Monday, October 22, 2012

Working with disparate datasets

Probably the most time consuming and sometimes frustrating aspect of working with data from different databases is figuring out how to match this data and work with a similar data set. It is at this point you want to strangle end users who don't take the time to enter data correctly because crap data in means crap data out. We usually shoot to be able to match around 95% of the correlating data and then either have end users correct the input or create exception rules to correct for repeatable patterns. Most clients believe we spend most of our time figuring out their database design when in actuality this is much simpler a process than figuring out good data versus crap.

Saturday, October 20, 2012

New Project with Cameron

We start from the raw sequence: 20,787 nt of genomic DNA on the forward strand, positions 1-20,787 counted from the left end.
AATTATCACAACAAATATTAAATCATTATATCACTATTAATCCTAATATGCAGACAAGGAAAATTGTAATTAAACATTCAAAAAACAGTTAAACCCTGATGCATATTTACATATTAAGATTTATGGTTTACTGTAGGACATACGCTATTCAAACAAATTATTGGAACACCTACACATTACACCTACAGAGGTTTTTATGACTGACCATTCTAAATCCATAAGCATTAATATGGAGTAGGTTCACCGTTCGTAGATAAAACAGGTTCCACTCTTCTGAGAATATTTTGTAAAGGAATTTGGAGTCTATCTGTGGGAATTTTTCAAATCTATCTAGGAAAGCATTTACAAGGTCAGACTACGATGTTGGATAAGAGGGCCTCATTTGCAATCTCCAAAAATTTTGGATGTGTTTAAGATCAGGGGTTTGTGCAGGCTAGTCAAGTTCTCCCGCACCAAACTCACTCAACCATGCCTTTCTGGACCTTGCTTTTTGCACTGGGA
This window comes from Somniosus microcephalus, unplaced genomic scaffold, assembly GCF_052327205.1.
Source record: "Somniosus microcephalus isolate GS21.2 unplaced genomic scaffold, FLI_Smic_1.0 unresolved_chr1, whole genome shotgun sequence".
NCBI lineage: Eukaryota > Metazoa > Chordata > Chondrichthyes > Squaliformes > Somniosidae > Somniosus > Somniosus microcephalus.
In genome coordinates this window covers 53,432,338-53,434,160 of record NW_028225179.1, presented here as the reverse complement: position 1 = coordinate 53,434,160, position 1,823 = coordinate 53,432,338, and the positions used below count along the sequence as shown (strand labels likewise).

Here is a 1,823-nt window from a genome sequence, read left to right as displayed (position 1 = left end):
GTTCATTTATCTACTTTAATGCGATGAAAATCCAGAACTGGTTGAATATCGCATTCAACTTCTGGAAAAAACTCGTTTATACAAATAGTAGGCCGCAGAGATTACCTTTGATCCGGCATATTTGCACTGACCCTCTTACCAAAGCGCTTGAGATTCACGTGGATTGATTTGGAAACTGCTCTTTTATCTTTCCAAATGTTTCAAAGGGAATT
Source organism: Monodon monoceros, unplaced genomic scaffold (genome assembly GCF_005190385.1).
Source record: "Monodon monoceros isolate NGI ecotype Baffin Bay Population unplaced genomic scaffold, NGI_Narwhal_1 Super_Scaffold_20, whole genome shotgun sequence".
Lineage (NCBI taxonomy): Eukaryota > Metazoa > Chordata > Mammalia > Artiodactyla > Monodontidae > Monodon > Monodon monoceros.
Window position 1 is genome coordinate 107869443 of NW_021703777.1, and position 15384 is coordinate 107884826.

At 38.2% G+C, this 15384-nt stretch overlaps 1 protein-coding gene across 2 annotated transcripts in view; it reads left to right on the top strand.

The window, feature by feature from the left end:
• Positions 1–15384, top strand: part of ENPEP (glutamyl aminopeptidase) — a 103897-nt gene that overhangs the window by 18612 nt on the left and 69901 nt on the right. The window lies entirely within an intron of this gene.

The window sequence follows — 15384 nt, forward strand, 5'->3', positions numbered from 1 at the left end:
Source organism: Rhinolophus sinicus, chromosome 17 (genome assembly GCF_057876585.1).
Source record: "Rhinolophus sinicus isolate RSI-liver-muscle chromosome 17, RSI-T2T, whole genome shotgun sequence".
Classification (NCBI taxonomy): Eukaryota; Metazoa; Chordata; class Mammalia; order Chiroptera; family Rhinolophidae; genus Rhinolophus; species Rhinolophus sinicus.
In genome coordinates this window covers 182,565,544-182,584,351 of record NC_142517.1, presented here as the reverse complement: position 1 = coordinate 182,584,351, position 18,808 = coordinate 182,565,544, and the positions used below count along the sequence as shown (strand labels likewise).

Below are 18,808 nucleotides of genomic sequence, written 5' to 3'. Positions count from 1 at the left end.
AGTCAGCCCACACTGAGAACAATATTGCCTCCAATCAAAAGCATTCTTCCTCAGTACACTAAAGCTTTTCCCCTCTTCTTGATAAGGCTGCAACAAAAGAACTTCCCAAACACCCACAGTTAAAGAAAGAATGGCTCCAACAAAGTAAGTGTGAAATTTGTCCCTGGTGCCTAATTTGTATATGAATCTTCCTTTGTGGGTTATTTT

At the beginning of my son's school year (second grade) I made a deal with him that if he was doing well enough in math and reading (as well as behaving at school), I would begin to teach him how to write webpages and web-based applications. He has always been inquisitive when it comes to websites and the work Dad does on a daily basis. I figured what a great way to get him to do something educational while having fun and making sure he is on top of the technology that will surely form his future. Well this year started off a little questionable with regards to sitting still and being quiet in class, but after the first couple of weeks, he has exceeded my expectations in the goals that we set for him. So tonight was his first lesson in website design and hopefully we will be able to spend at least a half hour each day on concepts and simple coding. Our first lesson tonight was what makes up the internet. The lesson went a little like Sheldon teaching Penny the basics of physics in The Big Bang. In the beginning...maybe not that far back...but close enough. Trying to keep the concepts simple enough with terms a seven year old can understand and with enough analogies to the real world to help him along. It was crazy on the whiteboard tonight.